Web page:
10and5: You have a double bill of shows coming up. Please tell us about them and where people can see them:


Rust Co-Operative: The first show is called Expectant and it’s a young woman’s conversation-stains as both performer and character trying to make sense of herself as she realises her short life amounts to little more than a series of unrealistic expectations and disappointments. It stars the inimitable Rebecca Makin-Taylor and showcases the sonic mastery of Ben and Joanie Ludik (of Invisible Nightclub fame); and it was written, designed and directed by Penny. Expectant runs in the Intimate Theatre (37 Orange Street) from 23 – 27 May at 8pm.
Lie, written, directed and designed by Philip –  with Stefan Erasmus, Jaco Nothnagel and Danieyella Rodin – shows at the Intimate Theatre (37 Orange Street) from 30 May – 3 June at 8pm. Lie climbs into the mind of a young queer boy, Anna Jones, as he reconstructs his life – from fleeing an abusive home, to engaging in prostitution, to becoming entangled in the lives of a married couple. Through snapshots of Anna’s life, Lie interrogates queer selfhood, loss and belonging, and notions of family and home.


For bookings and further information on either show, email or follow us on twitter or facebook; or for a more in-depth insight into our process check out our blog at


10and5: You’ve just got home from Prague. Can you tell us a bit about your time there?


Rust Co-Operative: It was incredible. We were speaking (independently) at a Feminities and Masculinities conference held in Prague, with international delegates from all over the world. Prague is beautiful – palaces, cobblestone streets, lush parks and forests and breathtaking architecture everywhere. It also has great theatre and a fabulous nightlife. The public transport is reliable and cheap, and so is the beer (which was not much use for wine-lovers like ourselves).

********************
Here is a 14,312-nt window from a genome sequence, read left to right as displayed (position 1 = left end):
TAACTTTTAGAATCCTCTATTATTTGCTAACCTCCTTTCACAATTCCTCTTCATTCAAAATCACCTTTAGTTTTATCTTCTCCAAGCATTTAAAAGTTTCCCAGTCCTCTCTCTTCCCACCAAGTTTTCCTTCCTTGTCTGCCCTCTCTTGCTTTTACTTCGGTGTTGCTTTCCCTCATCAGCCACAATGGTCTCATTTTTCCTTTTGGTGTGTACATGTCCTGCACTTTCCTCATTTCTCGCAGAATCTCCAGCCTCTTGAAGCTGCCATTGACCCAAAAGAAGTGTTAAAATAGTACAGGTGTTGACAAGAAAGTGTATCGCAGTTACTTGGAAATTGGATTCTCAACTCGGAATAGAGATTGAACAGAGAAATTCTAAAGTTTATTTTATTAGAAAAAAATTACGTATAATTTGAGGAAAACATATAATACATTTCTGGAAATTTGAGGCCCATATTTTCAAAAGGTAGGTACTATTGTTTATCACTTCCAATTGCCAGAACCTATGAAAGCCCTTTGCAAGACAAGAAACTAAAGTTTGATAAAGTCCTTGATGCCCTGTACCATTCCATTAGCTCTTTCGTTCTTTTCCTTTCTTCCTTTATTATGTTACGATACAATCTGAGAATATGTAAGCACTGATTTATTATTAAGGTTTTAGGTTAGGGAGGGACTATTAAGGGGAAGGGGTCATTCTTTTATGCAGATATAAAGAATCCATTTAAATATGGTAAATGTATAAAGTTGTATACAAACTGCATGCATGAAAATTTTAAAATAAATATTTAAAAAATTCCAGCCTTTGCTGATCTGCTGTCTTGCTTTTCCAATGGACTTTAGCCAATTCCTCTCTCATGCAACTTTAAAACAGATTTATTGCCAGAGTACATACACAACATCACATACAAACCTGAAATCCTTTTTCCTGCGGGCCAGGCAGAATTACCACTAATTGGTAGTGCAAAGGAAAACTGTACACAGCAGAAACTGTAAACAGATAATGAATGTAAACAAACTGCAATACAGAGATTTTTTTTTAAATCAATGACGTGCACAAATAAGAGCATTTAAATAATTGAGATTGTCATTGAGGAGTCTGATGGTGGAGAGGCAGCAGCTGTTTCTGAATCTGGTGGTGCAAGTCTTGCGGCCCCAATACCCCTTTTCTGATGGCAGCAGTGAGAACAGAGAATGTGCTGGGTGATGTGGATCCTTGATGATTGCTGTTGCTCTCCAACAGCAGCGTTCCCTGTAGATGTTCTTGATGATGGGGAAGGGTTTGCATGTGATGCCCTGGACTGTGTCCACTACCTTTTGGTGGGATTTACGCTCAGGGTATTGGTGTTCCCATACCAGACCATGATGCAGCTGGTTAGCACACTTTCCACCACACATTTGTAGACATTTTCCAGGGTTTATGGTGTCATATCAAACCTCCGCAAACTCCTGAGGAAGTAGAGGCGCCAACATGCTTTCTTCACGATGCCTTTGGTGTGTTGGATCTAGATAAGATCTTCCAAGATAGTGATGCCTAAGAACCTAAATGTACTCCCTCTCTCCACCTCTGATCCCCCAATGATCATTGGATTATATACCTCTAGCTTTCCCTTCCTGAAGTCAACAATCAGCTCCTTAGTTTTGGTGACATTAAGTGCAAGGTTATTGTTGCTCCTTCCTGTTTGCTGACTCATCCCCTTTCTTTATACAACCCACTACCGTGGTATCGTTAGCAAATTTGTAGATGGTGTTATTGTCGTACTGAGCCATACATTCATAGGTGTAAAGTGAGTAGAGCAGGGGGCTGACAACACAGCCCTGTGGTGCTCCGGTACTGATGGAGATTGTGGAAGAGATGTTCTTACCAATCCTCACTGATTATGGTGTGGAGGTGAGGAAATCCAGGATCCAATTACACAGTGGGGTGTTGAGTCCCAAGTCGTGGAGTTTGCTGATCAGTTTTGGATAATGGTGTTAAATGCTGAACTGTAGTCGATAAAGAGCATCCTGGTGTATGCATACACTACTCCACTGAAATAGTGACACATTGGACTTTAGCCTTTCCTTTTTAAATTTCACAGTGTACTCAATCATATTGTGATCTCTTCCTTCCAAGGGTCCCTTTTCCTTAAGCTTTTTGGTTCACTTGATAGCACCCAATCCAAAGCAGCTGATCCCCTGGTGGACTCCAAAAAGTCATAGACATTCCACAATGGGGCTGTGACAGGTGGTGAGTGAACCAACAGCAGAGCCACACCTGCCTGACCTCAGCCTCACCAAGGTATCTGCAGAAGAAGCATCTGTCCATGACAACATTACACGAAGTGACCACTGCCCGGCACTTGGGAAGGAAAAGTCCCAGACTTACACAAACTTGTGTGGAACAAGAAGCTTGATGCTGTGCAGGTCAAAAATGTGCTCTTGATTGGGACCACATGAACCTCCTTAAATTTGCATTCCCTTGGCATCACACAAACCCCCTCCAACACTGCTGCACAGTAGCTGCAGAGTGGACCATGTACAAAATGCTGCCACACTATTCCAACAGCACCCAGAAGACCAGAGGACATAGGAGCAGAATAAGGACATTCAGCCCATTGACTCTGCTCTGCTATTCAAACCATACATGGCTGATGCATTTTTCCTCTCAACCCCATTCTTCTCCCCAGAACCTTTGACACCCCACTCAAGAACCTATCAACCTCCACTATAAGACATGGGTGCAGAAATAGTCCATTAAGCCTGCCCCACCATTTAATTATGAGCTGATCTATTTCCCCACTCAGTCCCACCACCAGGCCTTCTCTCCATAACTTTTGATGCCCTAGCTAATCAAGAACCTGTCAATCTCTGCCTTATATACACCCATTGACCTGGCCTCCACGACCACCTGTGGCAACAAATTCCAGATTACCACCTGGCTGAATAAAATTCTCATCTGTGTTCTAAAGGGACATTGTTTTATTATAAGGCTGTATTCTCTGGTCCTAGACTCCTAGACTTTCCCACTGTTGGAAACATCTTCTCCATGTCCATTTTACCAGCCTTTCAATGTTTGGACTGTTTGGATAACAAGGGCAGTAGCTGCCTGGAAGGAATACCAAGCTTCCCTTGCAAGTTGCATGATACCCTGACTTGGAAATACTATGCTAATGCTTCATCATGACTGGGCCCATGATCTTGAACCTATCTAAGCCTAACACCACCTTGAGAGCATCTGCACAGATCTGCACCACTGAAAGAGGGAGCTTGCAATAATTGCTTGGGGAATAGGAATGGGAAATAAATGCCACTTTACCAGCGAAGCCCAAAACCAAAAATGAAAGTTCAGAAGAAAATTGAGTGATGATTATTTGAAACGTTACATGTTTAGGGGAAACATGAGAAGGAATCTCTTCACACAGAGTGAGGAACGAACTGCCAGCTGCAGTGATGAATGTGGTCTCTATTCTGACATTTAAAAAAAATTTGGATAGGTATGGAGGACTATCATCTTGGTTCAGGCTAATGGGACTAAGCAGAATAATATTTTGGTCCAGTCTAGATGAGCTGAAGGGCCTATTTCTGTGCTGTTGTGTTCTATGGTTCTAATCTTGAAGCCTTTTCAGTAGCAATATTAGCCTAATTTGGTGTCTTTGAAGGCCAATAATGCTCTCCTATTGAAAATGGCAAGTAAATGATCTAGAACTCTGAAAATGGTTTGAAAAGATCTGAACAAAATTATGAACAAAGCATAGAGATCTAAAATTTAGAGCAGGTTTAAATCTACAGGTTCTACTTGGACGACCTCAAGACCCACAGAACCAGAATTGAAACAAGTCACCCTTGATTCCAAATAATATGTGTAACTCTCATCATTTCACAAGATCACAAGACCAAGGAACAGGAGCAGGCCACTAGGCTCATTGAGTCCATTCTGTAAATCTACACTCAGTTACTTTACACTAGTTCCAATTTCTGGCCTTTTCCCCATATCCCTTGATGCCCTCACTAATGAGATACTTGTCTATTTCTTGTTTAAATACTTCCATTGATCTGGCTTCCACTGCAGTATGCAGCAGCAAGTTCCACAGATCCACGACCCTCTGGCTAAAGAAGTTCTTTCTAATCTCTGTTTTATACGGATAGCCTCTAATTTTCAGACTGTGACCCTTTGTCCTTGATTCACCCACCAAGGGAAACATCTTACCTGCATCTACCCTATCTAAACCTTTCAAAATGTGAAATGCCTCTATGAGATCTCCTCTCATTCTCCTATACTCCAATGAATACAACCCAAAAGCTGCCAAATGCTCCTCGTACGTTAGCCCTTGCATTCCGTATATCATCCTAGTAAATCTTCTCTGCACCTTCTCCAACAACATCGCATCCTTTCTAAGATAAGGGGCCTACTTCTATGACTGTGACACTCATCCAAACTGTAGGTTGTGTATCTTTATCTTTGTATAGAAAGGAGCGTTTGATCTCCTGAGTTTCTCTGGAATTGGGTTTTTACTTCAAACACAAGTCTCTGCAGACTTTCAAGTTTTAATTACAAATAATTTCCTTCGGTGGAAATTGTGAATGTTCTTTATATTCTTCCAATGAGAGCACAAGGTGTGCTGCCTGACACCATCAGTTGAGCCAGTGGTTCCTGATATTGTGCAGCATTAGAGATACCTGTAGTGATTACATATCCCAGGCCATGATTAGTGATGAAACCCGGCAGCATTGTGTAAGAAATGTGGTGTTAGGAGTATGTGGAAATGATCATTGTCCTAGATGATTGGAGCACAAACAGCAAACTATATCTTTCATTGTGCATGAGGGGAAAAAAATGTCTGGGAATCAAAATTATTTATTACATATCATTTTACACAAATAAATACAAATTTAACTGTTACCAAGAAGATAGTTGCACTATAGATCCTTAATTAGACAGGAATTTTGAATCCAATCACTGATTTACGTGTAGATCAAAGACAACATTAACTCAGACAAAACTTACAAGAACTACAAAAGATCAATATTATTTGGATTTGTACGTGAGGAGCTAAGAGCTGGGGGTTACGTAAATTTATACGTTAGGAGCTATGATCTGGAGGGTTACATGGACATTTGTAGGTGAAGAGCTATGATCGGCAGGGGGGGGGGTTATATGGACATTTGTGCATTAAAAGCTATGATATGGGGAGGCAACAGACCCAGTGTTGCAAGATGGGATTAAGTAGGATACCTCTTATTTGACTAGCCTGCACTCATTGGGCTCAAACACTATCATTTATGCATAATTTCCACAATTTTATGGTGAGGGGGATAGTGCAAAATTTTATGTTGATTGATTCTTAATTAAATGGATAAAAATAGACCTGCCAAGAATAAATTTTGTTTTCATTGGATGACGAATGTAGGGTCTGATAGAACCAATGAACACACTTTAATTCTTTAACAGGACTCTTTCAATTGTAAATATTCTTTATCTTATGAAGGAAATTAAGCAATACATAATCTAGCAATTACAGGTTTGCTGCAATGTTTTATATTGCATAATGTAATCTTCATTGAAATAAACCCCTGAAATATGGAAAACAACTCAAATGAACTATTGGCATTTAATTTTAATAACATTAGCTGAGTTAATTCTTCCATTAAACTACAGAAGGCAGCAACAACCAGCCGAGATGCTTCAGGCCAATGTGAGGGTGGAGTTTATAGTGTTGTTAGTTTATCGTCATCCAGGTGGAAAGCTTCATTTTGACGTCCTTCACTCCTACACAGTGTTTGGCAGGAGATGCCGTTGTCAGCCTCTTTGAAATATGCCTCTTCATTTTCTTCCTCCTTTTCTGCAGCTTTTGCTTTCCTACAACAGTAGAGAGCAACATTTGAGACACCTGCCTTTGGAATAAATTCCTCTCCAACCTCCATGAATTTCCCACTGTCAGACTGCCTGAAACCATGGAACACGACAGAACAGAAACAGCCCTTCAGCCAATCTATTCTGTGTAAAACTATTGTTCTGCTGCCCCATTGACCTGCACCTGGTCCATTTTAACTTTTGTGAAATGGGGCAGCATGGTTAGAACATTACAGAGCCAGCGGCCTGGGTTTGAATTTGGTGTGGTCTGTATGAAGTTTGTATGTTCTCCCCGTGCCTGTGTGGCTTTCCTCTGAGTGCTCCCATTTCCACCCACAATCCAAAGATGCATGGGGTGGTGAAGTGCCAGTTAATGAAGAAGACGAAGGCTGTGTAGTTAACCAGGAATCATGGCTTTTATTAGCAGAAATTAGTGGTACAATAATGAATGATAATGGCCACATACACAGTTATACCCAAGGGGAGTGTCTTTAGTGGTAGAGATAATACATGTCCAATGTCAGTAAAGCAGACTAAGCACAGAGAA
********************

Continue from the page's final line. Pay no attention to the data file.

10and5: Do you think it’s more or less difficult to do what you do in South Africa as opposed to the States, the UK or Europe?


Rust Co-Operative: Theatre is difficult anywhere – in some countries it might be easier to get funding because they have the kind of infrastructure and emphasis on arts and culture that promotes independent artists and companies. But we live here, and we want to work here.


10and5: Any advice to aspiring playwrights or theatre directors?


Penny: Keep on writing and crafting and promoting your work. Make your own opportunities by being willing to put in long hours and do thankless jobs. Every experience will help you to grow as an artist. Especially the bad ones! And work on projects that make you happy wherever you can.
Philip: Nobody’s just going to hand you work or creative opportunities – so regardless of the long hours, the personal stresses, or the financial sacrifices you may have to make in the beginning, find a way to get your work on the floor.


Rust Co-Operative




Between 10 and 5